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News > Panama

Panama: Finding Solutions to Curb Fishing of Pregnant Sharks

  • A captive shark gave birth to a pup without the benefit of sperm, the first time such a case has been documented in a shark. 2007

    A captive shark gave birth to a pup without the benefit of sperm, the first time such a case has been documented in a shark. 2007 | Photo: Reuters

Published 23 August 2019

Scientist in Panama say commericial fishing is killing pregnant sharks and newborns off the coast, and they're trying to find solutions to reduce the indices.    

Female scalloped hammerhead sharks (Sphyrna lewini) migrate to Panama’s Bay of Punta Chame to give birth, but are being fished by industrial traulers in the area, putting the already endangered species a closer risk of extinction, according to a study by the nation’s Secretary of Science, Technology and Innovation (Senacyt).


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In a two-year study released on Friday, the Senacyt along with scientists from the Ramsar Regional Center of the Western Hemisphere showed how fishermen are using large nets that capture all types of critical species in the biodiverse, underwater region including other at-risk animals such as rays, along with pregnant and juvenile sharks too young to be legally captured. 

(Senacyt) and Ramsar made their joint conclusions by marking with sonar detectors 171 individual sharks and seven rays, as well as tracking 150 fishermen to know where each fished.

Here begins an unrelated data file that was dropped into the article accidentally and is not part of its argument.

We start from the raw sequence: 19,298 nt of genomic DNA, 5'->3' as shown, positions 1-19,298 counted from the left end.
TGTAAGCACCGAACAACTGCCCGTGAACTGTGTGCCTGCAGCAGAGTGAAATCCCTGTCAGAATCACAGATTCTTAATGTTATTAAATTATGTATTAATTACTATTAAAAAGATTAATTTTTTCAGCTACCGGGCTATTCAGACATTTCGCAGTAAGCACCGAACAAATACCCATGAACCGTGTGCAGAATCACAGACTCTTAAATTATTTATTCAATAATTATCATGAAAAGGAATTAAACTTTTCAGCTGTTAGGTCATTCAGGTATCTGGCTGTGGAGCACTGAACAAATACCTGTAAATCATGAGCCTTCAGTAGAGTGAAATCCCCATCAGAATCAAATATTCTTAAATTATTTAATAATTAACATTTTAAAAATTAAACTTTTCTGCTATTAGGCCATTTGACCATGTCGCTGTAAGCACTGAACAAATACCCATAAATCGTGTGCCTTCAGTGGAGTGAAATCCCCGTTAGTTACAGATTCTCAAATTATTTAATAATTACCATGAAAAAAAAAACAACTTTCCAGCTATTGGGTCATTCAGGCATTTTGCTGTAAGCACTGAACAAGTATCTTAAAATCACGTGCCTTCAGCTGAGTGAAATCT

Researchers focused on the scalloped hammerheads as they are on the ‘endangered’ species list and because many newborns and youngsters are found in Punta Chame, a small peninsula protected by the Gulf of Panama on the country’s western shores.

The goal of the research is to determine what measures can be taken to protect sharks during the breeding stages and to ensure the fishermen's livelihoods, marine biologist and professor at the International Maritime University of Panama (UMIP), Yehudi Arriati told EFE.

"We seek to disseminate information among the fishermen about the importance of the site, that it is a breeding area for the female (sharks) that enter the area, and we must manage it carefully" said the shark specialist and Ramsar collaborator.

Arriati explained that the research team marked crowned horned hammerhead sharks (Sphyrna corona), norned spoon (Sphyrna media), pacific weevil dogfish (Rhizoprionodon longurio), which are considered ‘overfished’, and white-faced sharks (Nasolamia velox).

Among the proposals that have been recommended to reduce shark capture are that fishing traulers know the routes through which pregnant females enter and, during that season, reduce the use of mesh longline nets to allow the animals to enter the coastal area.

The researchers are suggesting buoys be placed along these routes to that these tracts of ocean can be avoided. This tactic may also be used for fishermen to avoid these newborn and juvenile marine mammals that are high up on the food chain.

Arriati said that 95 percent of the country's fishing is carried out along its Pacific coast where Punta Chame is located.

The report, titled, "Characterizing the Biological-Shark Fishing in the Chame Bay Breeding area: Implications for Sustainable Management" also managed to collect the shark species present in the area and the use of habitats of the identified species.

Director of the Ramsar Regional Center, Osvaldo Jordan, told EFE that the study is important because it highlights what can harm these predators that occupy the top of the ocean’s trophic pyramid.

"If sharks disappear it can harm the fishing industry; and people often lose sight of that. We realized there is not much information on their [the sharks’] biology, how much they are fished, their routes and breeding, and this information helps us to talk about that" says Jordan.

Jordan explained that fishermen unintentionally capture sharks, so they believe that an incentive should be implemented to be properly compensated for desirable species and not for these sharks.

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